Probably the hardest thing to accomplish when depicting a famous superhero before they became one is sacrificing the tropes we've come to identify with them. Mark Clamen in Critics at Large suggests that Gotham more than compensates with a compelling backstory.
Gotham comes to the small screen with all the advantages and disadvantages of stepping in to a well-established, deeply beloved and (to some) exhausted franchise. It has a built-in audience of viewers but an equally large audience of waiting naysayers whose expectations can never be satisfied. But it also has advantages over other "young" series (e.g. "young Merlin", "young Superman" or even now, amazingly, "young Mary, Queen of Scots"), which come with a primarily teenage cast and inevitable teen storylines. Gotham is in contrast an unapologetically adult show – even if its youngest characters, young Bruce Wayne (David Mazouz, Touch), and Selina "Cat" Kyle (Camren Bicondova) with her preternatural agility, pixie haircut and unexplained goggles, are already shaping up to be the show's most intriguing. Batman and Batman stories come in all flavours and styles – from the colourfully camp to the morbidly existential – but its universe is no stranger to moral ambiguity, something that this show thoroughly embraces.
"…with a very few examples of cruelty he will be more compassionate than those who, out of excessive mercy, permit disorders to continue, from which arise murders and plundering; for these usually harm the community at large, while the executions that come from the prince harm particular individuals." Machiavelli, The PrinceI was surprised how much I enjoyed the premiere episode of Gotham. I had pre-set expectations for FOX's much publicized Batman-without-Batman prequel series, and they were mainly skeptical. Ten years of Smallville(especially the more tortured plot and character elements of its final season) loomed large in my mind as September approached. As fun as the notion of a story set in Gotham years before the arrival of its caped and cowled crusader might be in theory, Gotham seemed a project destined to be over-burdened by a famously established future continuity and a wealth of film and television adaptations of the Batman universe. Developed for television by Bruno Heller (The Mentalist, HBO's Rome), the show promises to tell the largely unwritten story of a young James Gordon, destined of course to become Police Commissioner Gordon and Batman's best official defender, but who for now is still a rookie detective finding his way in a thoroughly corrupt police department. However, if the pilot is any indication of its ambitions, Gordon (Benjamin McKenzie, Southland) is merely the face of the show's real main character, the city of Gotham itself.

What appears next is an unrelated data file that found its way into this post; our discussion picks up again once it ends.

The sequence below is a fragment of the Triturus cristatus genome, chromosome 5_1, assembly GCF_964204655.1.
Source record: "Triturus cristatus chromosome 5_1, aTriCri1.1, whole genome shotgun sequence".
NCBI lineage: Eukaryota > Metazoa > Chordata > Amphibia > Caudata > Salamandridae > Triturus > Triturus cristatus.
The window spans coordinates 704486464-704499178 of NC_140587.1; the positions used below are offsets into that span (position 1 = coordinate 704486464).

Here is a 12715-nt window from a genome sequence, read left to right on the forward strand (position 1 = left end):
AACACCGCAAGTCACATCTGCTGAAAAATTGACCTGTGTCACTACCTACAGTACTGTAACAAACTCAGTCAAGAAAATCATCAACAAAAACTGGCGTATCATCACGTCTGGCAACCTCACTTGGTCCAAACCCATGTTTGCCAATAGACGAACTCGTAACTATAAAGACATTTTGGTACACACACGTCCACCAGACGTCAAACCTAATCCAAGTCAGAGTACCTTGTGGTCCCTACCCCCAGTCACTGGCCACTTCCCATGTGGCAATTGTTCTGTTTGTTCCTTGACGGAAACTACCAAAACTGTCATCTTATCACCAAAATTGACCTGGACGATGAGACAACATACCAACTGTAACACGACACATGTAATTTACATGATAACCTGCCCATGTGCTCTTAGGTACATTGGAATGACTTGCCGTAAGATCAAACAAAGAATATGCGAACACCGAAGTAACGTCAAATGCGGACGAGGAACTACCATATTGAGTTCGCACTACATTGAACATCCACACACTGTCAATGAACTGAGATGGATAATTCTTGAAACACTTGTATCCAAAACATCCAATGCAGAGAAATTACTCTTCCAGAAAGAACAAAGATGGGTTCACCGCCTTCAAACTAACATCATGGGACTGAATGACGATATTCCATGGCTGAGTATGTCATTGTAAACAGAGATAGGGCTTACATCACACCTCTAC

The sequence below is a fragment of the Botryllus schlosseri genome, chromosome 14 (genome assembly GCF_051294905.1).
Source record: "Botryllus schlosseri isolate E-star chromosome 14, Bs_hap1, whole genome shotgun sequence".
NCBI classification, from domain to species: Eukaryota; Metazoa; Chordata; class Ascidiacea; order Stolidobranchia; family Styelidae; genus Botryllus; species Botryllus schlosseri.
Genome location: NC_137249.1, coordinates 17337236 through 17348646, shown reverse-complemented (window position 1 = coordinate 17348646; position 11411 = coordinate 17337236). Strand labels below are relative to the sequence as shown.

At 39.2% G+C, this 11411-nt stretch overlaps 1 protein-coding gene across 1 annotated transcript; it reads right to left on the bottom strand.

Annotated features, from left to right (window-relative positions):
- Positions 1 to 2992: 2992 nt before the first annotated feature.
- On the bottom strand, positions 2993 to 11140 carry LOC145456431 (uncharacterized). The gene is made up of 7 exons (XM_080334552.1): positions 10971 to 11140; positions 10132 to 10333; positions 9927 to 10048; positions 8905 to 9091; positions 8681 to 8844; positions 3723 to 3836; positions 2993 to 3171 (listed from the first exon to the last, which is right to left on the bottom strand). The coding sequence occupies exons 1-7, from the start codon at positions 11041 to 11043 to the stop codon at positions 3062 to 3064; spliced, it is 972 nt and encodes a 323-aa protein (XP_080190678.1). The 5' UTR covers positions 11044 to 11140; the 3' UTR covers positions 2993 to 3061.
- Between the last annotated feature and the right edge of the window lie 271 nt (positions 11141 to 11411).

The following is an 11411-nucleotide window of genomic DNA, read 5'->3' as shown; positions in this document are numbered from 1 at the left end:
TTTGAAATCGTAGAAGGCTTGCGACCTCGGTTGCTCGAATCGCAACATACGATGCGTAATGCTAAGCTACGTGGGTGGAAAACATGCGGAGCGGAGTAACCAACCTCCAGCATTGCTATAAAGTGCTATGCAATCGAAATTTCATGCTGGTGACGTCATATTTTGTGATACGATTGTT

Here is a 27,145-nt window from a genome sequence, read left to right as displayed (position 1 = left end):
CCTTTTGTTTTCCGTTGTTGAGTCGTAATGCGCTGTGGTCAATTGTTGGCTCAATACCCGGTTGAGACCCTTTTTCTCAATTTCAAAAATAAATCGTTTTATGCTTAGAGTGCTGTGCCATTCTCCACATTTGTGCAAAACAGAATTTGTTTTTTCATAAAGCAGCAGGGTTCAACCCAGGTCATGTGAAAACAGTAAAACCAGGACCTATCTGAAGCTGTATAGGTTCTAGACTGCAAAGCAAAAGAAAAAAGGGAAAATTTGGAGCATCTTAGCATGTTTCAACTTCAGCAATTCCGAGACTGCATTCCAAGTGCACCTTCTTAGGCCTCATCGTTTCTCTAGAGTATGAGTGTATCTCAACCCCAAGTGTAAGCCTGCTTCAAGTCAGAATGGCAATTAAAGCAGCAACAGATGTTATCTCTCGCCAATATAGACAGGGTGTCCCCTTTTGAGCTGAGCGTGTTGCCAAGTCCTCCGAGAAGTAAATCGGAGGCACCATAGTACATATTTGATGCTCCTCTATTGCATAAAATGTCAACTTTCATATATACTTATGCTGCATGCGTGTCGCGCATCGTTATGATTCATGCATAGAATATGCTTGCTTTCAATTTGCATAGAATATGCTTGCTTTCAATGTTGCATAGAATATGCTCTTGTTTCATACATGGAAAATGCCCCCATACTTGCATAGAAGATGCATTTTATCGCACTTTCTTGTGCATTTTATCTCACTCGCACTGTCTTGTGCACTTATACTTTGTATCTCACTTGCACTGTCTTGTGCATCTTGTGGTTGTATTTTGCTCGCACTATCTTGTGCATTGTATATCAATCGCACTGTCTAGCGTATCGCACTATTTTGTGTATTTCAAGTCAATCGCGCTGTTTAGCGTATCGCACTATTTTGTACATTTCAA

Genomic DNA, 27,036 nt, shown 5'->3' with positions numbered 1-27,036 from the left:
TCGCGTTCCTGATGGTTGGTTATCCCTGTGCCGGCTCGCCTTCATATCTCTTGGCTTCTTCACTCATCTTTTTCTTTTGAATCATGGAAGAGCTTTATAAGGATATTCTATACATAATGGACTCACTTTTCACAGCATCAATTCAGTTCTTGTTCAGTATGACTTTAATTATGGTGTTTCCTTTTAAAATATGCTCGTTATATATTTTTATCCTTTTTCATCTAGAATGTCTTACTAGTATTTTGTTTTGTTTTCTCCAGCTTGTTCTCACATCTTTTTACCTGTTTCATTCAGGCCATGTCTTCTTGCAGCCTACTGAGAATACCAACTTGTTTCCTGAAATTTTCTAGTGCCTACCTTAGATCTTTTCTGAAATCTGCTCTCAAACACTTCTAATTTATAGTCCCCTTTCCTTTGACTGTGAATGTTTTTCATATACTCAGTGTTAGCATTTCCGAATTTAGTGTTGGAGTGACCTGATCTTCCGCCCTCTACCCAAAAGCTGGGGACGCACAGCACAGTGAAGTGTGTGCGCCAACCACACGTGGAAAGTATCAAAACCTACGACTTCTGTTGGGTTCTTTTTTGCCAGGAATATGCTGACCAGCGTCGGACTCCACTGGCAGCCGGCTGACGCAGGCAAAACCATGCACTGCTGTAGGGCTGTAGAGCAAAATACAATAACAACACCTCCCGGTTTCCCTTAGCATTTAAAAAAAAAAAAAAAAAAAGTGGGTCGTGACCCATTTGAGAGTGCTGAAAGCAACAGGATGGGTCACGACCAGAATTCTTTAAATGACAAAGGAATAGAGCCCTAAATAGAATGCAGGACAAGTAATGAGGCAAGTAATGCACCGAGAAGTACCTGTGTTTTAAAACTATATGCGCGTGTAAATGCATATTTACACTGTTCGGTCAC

"You can't have organized crime without law and order." Don Falcone, Gotham
|Robin Lord Taylor and Benjamin McKenzie in Gotham|